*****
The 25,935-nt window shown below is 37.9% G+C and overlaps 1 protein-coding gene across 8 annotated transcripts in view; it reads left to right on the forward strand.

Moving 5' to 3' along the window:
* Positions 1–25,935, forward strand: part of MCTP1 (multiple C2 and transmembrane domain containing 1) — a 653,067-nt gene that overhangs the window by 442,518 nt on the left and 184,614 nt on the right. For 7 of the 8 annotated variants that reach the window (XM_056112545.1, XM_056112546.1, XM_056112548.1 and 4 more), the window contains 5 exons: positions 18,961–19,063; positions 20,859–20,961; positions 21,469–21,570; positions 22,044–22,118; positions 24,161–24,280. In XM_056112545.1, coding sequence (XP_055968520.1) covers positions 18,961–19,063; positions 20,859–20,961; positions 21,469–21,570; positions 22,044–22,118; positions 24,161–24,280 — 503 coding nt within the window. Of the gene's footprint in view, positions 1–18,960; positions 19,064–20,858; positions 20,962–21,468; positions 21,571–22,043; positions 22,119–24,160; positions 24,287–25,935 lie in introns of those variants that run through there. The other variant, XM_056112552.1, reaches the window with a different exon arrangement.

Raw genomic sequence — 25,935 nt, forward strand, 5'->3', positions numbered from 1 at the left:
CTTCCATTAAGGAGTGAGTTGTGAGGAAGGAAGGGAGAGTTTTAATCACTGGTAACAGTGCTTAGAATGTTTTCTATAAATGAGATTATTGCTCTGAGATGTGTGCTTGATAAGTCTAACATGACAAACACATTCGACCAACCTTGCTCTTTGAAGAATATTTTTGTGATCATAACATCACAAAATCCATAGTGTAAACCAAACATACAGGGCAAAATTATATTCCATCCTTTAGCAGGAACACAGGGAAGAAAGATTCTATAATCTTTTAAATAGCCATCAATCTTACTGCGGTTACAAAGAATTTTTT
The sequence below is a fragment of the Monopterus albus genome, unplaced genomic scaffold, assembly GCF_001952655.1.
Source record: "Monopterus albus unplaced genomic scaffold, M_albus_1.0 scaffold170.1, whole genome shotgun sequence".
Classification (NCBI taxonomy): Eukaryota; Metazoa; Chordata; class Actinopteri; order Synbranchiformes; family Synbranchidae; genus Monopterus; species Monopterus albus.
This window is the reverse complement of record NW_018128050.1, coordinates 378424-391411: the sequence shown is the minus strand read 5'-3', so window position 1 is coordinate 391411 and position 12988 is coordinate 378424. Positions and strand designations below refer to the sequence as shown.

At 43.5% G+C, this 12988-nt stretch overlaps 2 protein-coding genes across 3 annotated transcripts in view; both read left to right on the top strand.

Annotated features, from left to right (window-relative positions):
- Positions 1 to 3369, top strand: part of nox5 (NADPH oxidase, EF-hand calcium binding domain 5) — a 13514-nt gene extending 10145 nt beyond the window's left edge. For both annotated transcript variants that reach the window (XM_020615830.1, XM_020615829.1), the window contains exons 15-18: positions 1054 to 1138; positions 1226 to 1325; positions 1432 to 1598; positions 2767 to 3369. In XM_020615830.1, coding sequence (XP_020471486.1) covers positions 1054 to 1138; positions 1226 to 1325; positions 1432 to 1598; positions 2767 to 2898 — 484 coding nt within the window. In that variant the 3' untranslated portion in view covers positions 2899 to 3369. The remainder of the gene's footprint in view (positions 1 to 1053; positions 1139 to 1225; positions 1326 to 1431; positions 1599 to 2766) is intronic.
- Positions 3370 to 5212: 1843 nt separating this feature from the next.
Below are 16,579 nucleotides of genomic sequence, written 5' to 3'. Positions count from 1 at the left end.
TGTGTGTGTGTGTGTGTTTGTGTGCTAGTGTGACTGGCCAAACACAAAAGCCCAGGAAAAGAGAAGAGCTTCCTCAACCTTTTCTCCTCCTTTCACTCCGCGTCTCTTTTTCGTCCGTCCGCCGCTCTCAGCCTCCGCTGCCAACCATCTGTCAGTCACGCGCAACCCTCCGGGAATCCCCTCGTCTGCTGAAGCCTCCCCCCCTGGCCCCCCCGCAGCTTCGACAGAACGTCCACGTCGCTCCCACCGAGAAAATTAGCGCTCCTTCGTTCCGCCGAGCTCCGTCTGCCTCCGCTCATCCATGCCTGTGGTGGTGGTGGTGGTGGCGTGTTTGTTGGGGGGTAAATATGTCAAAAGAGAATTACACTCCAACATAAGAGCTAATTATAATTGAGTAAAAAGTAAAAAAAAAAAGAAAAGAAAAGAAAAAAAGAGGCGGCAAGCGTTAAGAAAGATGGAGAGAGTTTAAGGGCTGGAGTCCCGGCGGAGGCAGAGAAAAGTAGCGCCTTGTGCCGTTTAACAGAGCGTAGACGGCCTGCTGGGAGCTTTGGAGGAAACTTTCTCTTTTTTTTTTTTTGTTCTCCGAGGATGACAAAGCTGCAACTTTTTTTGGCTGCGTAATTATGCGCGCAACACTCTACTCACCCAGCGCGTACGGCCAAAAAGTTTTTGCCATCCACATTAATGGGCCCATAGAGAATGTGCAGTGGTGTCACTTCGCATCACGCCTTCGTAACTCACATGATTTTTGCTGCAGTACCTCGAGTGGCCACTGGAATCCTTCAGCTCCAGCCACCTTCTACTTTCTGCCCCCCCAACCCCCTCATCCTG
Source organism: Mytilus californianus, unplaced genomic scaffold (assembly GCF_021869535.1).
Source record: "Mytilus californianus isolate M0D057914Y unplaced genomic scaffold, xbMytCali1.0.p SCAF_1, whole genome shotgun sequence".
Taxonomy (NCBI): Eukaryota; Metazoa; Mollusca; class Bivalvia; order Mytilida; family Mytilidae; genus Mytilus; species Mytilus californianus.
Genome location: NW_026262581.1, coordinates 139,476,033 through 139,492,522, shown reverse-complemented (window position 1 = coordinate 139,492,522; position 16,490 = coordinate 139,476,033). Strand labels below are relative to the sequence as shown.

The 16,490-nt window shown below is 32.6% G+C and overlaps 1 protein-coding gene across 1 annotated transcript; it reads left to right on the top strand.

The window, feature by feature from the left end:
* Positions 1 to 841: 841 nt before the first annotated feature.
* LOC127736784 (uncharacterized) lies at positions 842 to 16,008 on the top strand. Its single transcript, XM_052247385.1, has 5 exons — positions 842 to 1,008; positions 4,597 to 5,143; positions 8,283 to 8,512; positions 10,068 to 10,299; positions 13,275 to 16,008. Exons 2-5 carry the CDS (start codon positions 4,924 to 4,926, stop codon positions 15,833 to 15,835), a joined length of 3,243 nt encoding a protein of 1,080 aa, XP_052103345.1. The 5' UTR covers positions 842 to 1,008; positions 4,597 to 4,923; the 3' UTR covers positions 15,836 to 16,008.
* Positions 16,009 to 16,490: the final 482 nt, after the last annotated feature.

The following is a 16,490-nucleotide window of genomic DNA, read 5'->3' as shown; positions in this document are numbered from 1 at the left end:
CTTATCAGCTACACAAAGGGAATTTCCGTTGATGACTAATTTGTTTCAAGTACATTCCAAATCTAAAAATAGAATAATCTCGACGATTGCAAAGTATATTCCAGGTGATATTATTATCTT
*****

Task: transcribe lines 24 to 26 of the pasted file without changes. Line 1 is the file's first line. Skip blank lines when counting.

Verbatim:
* Positions 16,009 to 16,490: the final 482 nt, after the last annotated feature.

The following is a 16,490-nucleotide window of genomic DNA, read 5'->3' as shown; positions in this document are numbered from 1 at the left end:
CTTATCAGCTACACAAAGGGAATTTCCGTTGATGACTAATTTGTTTCAAGTACATTCCAAATCTAAAAATAGAATAATCTCGACGATTGCAAAGTATATTCCAGGTGATATTATTATCTT